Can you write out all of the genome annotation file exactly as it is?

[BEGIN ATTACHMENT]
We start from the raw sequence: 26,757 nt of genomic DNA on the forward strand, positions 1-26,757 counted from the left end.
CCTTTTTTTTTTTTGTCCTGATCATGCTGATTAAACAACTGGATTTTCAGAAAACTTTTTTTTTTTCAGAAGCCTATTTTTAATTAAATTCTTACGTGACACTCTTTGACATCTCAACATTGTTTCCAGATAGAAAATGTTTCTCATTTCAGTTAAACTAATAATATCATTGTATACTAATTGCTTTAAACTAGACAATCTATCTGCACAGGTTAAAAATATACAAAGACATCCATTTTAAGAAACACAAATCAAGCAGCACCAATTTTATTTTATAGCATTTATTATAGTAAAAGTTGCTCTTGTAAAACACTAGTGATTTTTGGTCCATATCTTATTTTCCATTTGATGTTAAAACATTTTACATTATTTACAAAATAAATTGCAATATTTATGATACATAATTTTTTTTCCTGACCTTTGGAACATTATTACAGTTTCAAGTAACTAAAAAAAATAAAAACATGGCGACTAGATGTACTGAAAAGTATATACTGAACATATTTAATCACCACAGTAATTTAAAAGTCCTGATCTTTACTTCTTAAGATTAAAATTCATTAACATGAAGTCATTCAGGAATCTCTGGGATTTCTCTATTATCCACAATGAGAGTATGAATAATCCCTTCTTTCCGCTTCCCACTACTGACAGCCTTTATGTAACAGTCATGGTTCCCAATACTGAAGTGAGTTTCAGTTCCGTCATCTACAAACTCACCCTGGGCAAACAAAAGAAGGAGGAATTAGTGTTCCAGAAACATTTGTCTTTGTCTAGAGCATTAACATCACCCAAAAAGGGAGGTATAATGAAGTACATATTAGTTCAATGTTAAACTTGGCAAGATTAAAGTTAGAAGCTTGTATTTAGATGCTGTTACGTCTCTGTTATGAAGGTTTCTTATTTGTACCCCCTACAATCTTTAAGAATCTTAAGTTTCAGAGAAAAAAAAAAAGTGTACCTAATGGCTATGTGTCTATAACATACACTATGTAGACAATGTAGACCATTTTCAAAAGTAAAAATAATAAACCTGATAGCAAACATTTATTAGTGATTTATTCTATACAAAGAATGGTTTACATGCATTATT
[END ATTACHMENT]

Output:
We start from the raw sequence: 26,757 nt of genomic DNA on the forward strand, positions 1-26,757 counted from the left end.
CCTTTTTTTTTTTTGTCCTGATCATGCTGATTAAACAACTGGATTTTCAGAAAACTTTTTTTTTTTCAGAAGCCTATTTTTAATTAAATTCTTACGTGACACTCTTTGACATCTCAACATTGTTTCCAGATAGAAAATGTTTCTCATTTCAGTTAAACTAATAATATCATTGTATACTAATTGCTTTAAACTAGACAATCTATCTGCACAGGTTAAAAATATACAAAGACATCCATTTTAAGAAACACAAATCAAGCAGCACCAATTTTATTTTATAGCATTTATTATAGTAAAAGTTGCTCTTGTAAAACACTAGTGATTTTTGGTCCATATCTTATTTTCCATTTGATGTTAAAACATTTTACATTATTTACAAAATAAATTGCAATATTTATGATACATAATTTTTTTTCCTGACCTTTGGAACATTATTACAGTTTCAAGTAACTAAAAAAAATAAAAACATGGCGACTAGATGTACTGAAAAGTATATACTGAACATATTTAATCACCACAGTAATTTAAAAGTCCTGATCTTTACTTCTTAAGATTAAAATTCATTAACATGAAGTCATTCAGGAATCTCTGGGATTTCTCTATTATCCACAATGAGAGTATGAATAATCCCTTCTTTCCGCTTCCCACTACTGACAGCCTTTATGTAACAGTCATGGTTCCCAATACTGAAGTGAGTTTCAGTTCCGTCATCTACAAACTCACCCTGGGCAAACAAAAGAAGGAGGAATTAGTGTTCCAGAAACATTTGTCTTTGTCTAGAGCATTAACATCACCCAAAAAGGGAGGTATAATGAAGTACATATTAGTTCAATGTTAAACTTGGCAAGATTAAAGTTAGAAGCTTGTATTTAGATGCTGTTACGTCTCTGTTATGAAGGTTTCTTATTTGTACCCCCTACAATCTTTAAGAATCTTAAGTTTCAGAGAAAAAAAAAAAGTGTACCTAATGGCTATGTGTCTATAACATACACTATGTAGACAATGTAGACCATTTTCAAAAGTAAAAATAATAAACCTGATAGCAAACATTTATTAGTGATTTATTCTATACAAAGAATGGTTTACATGCATTATT